Trinity Parish celebrating 200-years of history with Charleston SC

Charleston, South Carolina is known as the “Holy City” because, from the time it was founded in 1670, it has been tolerant of the various religious beliefs of the citizens. The Holy City has a deep connection to “America’s Oldest City”, the City of St Augustine, founded in 1565.  Several churches in St Augustine can trace their roots back to Charleston, including Trinity Parish. The Episcopal Parish is recognized for being the oldest Protestant church in the state.

As Historic City News reporters learned, in 1821, leaders of the various religious denominations decided to start their St Augustine churches.  They wrote to the established churches in Charleston, asking them to send three people: a schoolteacher, a librarian, and a missionary.

“We have no idea if the schoolteacher and librarian showed up, but Andrew Fowler immediately got on a boat and sailed the three days south to St Augustine.  The Episcopalians just happened to come first,” pointed out Reverend Matt Marino, rector at Trinity Parish, now celebrating its bicentennial.  “I think that every church in St Augustine has some sort of tie back to Charleston.”  

As the missionaries traveled from Charleston to St Augustine, in 1821, the yellow fever epidemic was forming in our city.  In 1921, just 100 years ago, St Augustine found itself defending against the ravages of the Spanish Flu.  Now, 200 years since the Charleston missionary visit, we are fighting once again — this time it is the novel coronavirus, COVID-19.

Marino was eager to tell the story of the founding of his church during an interview that was produced by a local television station in Charleston to be broadcast for Easter.  Charleston is a beautiful city any day, but right now at Easter, with the azaleas and other flowers blooming, it is stunning.  Dr. Roger Smith also participated.  As the museum director at the Ximenez-Fatio House, he knows his St Augustine history as well.

Marino went on to give a glimpse into the Charlestonian’s character.

  • “When he arrived, they refused to let Fowler off the boat because they were in the middle of the Yellow Fever epidemic,” Marino explained.  “Yellow fever was spreading rapidly through town, but Fowler’s faith compelled him to help.”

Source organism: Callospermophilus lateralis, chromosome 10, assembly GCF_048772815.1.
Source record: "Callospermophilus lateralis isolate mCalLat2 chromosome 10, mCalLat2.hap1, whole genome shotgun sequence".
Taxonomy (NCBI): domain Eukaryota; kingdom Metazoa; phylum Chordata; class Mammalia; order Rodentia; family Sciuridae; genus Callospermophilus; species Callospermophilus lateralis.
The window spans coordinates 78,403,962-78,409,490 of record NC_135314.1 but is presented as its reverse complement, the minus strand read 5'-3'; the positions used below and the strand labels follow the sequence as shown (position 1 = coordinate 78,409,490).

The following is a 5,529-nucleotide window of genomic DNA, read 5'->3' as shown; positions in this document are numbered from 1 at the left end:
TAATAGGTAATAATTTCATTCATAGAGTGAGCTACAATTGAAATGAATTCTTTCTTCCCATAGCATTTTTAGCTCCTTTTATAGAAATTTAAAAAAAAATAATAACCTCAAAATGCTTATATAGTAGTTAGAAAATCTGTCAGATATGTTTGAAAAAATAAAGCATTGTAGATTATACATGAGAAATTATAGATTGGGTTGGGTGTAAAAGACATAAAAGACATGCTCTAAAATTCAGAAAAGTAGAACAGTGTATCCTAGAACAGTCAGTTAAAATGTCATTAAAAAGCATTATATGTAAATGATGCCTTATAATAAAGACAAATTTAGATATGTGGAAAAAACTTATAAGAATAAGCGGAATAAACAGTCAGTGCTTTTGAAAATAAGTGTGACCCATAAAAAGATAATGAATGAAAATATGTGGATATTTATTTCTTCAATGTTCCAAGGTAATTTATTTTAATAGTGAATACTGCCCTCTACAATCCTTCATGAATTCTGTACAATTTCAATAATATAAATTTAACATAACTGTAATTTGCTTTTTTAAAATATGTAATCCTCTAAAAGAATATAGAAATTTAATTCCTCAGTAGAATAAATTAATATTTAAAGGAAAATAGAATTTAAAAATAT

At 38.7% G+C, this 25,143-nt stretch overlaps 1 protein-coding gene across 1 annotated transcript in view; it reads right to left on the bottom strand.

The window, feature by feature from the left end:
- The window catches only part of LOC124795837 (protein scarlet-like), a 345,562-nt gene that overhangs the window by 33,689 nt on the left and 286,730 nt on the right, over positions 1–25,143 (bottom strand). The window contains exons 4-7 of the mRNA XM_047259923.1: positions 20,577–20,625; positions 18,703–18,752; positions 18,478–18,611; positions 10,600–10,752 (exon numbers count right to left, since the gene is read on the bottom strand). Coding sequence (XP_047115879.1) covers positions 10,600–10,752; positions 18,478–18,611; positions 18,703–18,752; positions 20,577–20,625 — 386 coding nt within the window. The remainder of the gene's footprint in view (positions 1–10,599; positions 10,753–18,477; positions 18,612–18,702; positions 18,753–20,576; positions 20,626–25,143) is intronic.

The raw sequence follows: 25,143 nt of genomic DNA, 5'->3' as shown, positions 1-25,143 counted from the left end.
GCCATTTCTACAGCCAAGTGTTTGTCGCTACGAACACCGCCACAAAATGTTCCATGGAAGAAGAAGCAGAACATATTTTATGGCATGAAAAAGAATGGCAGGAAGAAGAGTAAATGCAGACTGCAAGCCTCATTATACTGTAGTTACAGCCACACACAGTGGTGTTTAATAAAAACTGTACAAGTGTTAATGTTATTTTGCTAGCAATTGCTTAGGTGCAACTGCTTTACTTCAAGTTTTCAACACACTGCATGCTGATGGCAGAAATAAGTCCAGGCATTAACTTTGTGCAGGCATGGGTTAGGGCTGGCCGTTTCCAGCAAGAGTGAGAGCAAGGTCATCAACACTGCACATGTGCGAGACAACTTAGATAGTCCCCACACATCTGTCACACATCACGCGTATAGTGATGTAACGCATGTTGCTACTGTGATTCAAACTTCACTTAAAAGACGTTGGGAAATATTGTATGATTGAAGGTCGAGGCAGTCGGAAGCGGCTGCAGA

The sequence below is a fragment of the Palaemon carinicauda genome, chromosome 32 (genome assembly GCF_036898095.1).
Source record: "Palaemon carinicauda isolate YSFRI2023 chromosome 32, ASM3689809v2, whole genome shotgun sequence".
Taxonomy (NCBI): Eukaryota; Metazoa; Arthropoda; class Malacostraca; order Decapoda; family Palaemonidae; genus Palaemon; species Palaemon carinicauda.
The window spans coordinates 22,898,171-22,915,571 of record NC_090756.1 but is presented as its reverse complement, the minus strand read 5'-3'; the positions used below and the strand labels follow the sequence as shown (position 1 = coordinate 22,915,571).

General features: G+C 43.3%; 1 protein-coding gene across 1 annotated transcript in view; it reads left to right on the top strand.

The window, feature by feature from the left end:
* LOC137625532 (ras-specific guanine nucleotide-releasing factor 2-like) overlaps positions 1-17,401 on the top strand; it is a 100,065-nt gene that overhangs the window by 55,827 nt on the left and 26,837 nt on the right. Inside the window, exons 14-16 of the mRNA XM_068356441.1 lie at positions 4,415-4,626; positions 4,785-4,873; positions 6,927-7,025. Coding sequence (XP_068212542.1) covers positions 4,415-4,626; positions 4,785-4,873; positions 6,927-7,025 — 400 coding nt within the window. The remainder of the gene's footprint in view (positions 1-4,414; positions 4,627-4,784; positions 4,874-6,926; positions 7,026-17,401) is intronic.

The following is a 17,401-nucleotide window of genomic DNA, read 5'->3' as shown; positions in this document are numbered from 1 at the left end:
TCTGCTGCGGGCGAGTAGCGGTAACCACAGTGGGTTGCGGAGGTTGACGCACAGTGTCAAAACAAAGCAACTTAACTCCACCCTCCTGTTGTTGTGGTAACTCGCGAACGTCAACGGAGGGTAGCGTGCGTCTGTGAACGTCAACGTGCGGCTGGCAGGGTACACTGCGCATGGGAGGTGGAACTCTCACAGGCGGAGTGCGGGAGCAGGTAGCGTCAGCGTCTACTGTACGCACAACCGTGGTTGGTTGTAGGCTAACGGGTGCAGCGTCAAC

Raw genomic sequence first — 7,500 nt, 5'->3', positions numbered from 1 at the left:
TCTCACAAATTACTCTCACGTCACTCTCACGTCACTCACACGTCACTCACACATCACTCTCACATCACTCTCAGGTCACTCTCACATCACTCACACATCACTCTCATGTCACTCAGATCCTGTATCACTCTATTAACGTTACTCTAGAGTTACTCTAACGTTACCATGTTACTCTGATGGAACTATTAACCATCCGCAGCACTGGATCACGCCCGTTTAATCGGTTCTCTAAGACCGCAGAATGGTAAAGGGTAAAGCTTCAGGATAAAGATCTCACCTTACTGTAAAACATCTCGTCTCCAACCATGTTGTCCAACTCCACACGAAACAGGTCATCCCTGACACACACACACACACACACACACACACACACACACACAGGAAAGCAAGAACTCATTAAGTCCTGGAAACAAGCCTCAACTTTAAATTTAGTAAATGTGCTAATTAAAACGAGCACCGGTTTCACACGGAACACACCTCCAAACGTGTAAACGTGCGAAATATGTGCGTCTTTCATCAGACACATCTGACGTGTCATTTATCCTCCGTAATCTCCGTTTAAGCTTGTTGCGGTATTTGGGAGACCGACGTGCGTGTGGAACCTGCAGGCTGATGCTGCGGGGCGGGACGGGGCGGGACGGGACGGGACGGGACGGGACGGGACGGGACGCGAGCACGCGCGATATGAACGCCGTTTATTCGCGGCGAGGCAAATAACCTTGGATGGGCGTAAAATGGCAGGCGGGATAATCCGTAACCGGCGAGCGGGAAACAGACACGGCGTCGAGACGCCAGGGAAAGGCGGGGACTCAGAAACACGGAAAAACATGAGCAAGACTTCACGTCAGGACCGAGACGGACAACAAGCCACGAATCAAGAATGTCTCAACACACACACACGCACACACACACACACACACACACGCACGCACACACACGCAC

• According to Marino, the 61-year-old Fowler insisted, “You take me in or I’m going to swim ashore.”  Call it luck or divine intervention, the minister never contracted yellow fever.  “It was at a time when catching yellow fever was very easy to do — and, Fowler escaped,” Dr. Smith reflected.  Reverend Fowler stayed in St Augustine for about a month.
  • Reverend Marino and Dr Smith told reporters how Fowler ministered to any Christian after he arrived in St Augustine.  In his way of working with everyone as he could, he gave last rites to over 90 Catholic parishioners.  Fowler later wrote that even though he was Protestant, he wanted those victims to die with peace of mind and comfort.

After they got the yellow fever under control, Fowler started preaching and gathering a congregation.  Those were the roots for Trinity Episcopal Parish on the town plaza across from the Catholic Basilica.

Dr. Smith added, “This was the first time that an American Protestant church had been founded in what we know as the entire state of Florida, it had always been Spanish and therefore Catholic, or when we were British, it was the Church of England.”

“We were started in an epidemic and the church always is at its best under pressure and struggle,” Reverend Marino said, realizing the irony of his response. “I know that is also true in Charleston, given conversations I’m having with other pastors here in St Augustine.”

Dr Smith was asked about the irony between the Yellow Fever, 200 years ago, and the COVID-19 pandemic today.  He talked about how history is stranger than fantasy, then his eyes lit up.

“We found at the Ximenez-Fatio House, an authentic Caravaca Cross, which the Catholic Church commissioned in the 1660’s.  It was produced to celebrate the end of the plague that had ravished Europe, Smith said.  “Believe me when this pandemic is over, we’re having a “Caravaca Cross Party” here at the Ximenez-Fatio house!”

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